Remembering Chuck Stone’s Legacy

Chuck Stone was many things. A legendary journalist, a civil rights activist, founder of the National Association of Black Journalist and professor at the School of Journalism and Mass Communication at UNC-Chapel Hill.

But I never really knew him as any of those things. When I met him during lunch at the Agora in Granville Towers, Chuck Stone had been retired for several years.

I sat at the table with 11 other students from across the country. We all had something in common with Chuck Stone, but as juniors in high school at the time few of us really even knew who he was prior to arriving on campus.

At this point, you might be wondering what I could possibly have in common with him. What any of the 17-year-olds sitting at the table that day could have had in common with a man so legendary.

What we all had in common was a desire to tell stories. And not just any stories, but the stories of those whose voices often went unheard. I spent that week with 11 other students coming from all types of diversity in order to discuss the importance of promoting diversity through journalism.

The Chuck Stone Program for Diversity in Education and Media honors Chuck Stone’s legacy and brings 12 student from across the country together every summer to teach them journalism skills, discuss diversity and encourage their passion for storytelling.

I think Chuck Stone knew that I wanted to do before I did. Although I no longer plan to be a journalist, the idea of telling stories to give a voice to others has always been at the core of my career motivation. It’s why I want to work in public service after graduation, and it’s why I dedicate my time to nonprofits like UNC Dance Marathon now.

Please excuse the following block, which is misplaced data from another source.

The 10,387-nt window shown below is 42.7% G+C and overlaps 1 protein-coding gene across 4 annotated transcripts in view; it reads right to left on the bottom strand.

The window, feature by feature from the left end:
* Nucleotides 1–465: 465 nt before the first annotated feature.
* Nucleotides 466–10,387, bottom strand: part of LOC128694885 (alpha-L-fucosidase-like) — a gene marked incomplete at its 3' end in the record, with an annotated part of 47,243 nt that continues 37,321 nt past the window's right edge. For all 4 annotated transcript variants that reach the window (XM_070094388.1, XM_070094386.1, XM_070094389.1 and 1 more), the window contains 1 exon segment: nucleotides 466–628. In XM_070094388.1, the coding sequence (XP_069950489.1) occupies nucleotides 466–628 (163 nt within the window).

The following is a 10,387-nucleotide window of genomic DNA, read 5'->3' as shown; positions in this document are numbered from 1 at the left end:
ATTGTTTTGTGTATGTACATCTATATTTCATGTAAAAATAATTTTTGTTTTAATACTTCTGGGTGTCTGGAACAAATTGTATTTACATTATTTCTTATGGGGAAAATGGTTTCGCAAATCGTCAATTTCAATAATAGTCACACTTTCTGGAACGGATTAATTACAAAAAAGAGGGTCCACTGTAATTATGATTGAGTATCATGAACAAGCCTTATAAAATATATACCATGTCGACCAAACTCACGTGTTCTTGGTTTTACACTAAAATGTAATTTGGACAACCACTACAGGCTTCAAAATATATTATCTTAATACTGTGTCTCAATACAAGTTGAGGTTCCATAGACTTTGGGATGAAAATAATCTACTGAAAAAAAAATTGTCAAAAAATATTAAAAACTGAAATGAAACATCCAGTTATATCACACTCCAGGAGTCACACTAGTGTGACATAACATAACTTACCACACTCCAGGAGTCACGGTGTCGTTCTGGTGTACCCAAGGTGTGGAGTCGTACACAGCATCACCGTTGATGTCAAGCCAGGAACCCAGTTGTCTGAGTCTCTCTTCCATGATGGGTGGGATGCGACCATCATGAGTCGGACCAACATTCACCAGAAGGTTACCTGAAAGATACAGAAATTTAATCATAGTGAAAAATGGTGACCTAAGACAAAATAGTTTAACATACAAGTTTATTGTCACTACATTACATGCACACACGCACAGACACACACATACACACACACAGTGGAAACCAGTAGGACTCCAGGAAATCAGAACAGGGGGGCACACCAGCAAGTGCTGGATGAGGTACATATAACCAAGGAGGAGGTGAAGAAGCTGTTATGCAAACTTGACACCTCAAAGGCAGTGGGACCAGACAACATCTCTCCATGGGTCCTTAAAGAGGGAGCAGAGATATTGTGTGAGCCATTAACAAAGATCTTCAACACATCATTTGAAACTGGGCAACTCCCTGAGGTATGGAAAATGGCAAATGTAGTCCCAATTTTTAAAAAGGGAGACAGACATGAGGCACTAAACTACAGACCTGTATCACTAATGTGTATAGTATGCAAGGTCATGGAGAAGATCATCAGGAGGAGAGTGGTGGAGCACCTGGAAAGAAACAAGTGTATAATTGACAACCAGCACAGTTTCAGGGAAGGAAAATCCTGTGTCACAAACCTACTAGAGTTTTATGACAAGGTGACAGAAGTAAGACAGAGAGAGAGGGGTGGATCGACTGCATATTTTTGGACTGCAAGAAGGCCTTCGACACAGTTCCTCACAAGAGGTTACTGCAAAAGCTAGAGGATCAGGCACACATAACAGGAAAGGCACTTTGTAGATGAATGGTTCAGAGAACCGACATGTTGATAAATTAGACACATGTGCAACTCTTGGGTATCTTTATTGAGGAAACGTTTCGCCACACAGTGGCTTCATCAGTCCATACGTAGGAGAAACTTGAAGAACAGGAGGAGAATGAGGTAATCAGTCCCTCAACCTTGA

The past few weeks, with Chuck Stone’s passing and the annual reunion luncheon our program has, have forced me to reflect more on his legacy and the role I must play in passing on that legacy. There is more I can be doing and should be doing. Reminded of this task I’ve been given, I’m ready to embrace the challenge anew.

Professor Stone, thank you for leaving all of us Chuck Stone scholars this challenge.

Don’t just be the best — be the best and help somebody.“- Charles Sumner “Chuck” Stone, Jr.

Me and Chuck Stone during the 2010 Chuck Stone Program for Diversity in Education and Media.

One thought on “Remembering Chuck Stone’s Legacy

Leave a Reply

Fill in your details below or click an icon to log in: Logo

You are commenting using your account. Log Out /  Change )

Google+ photo

You are commenting using your Google+ account. Log Out /  Change )

Twitter picture

You are commenting using your Twitter account. Log Out /  Change )

Facebook photo

You are commenting using your Facebook account. Log Out /  Change )


Connecting to %s